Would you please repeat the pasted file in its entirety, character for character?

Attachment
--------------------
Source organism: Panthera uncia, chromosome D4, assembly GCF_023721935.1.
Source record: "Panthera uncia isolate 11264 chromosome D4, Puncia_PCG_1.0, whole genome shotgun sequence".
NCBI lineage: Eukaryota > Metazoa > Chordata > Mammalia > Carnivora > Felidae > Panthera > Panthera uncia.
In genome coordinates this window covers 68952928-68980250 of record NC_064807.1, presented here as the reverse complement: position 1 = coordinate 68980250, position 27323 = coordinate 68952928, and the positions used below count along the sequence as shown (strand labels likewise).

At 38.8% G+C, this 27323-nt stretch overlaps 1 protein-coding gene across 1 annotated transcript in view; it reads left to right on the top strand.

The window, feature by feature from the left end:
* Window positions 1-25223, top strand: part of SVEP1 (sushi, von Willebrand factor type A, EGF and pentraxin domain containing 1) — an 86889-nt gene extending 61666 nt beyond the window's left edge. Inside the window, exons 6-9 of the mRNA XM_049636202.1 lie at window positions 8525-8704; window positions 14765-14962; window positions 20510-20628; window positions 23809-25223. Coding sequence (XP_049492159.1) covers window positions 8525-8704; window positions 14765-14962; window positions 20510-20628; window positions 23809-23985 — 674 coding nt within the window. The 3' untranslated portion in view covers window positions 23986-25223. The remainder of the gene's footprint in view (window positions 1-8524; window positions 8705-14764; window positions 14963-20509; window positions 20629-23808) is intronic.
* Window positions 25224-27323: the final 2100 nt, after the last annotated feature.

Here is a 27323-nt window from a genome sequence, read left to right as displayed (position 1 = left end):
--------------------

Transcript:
Source organism: Panthera uncia, chromosome D4, assembly GCF_023721935.1.
Source record: "Panthera uncia isolate 11264 chromosome D4, Puncia_PCG_1.0, whole genome shotgun sequence".
NCBI lineage: Eukaryota > Metazoa > Chordata > Mammalia > Carnivora > Felidae > Panthera > Panthera uncia.
In genome coordinates this window covers 68952928-68980250 of record NC_064807.1, presented here as the reverse complement: position 1 = coordinate 68980250, position 27323 = coordinate 68952928, and the positions used below count along the sequence as shown (strand labels likewise).

At 38.8% G+C, this 27323-nt stretch overlaps 1 protein-coding gene across 1 annotated transcript in view; it reads left to right on the top strand.

The window, feature by feature from the left end:
* Window positions 1-25223, top strand: part of SVEP1 (sushi, von Willebrand factor type A, EGF and pentraxin domain containing 1) — an 86889-nt gene extending 61666 nt beyond the window's left edge. Inside the window, exons 6-9 of the mRNA XM_049636202.1 lie at window positions 8525-8704; window positions 14765-14962; window positions 20510-20628; window positions 23809-25223. Coding sequence (XP_049492159.1) covers window positions 8525-8704; window positions 14765-14962; window positions 20510-20628; window positions 23809-23985 — 674 coding nt within the window. The 3' untranslated portion in view covers window positions 23986-25223. The remainder of the gene's footprint in view (window positions 1-8524; window positions 8705-14764; window positions 14963-20509; window positions 20629-23808) is intronic.
* Window positions 25224-27323: the final 2100 nt, after the last annotated feature.

Here is a 27323-nt window from a genome sequence, read left to right as displayed (position 1 = left end):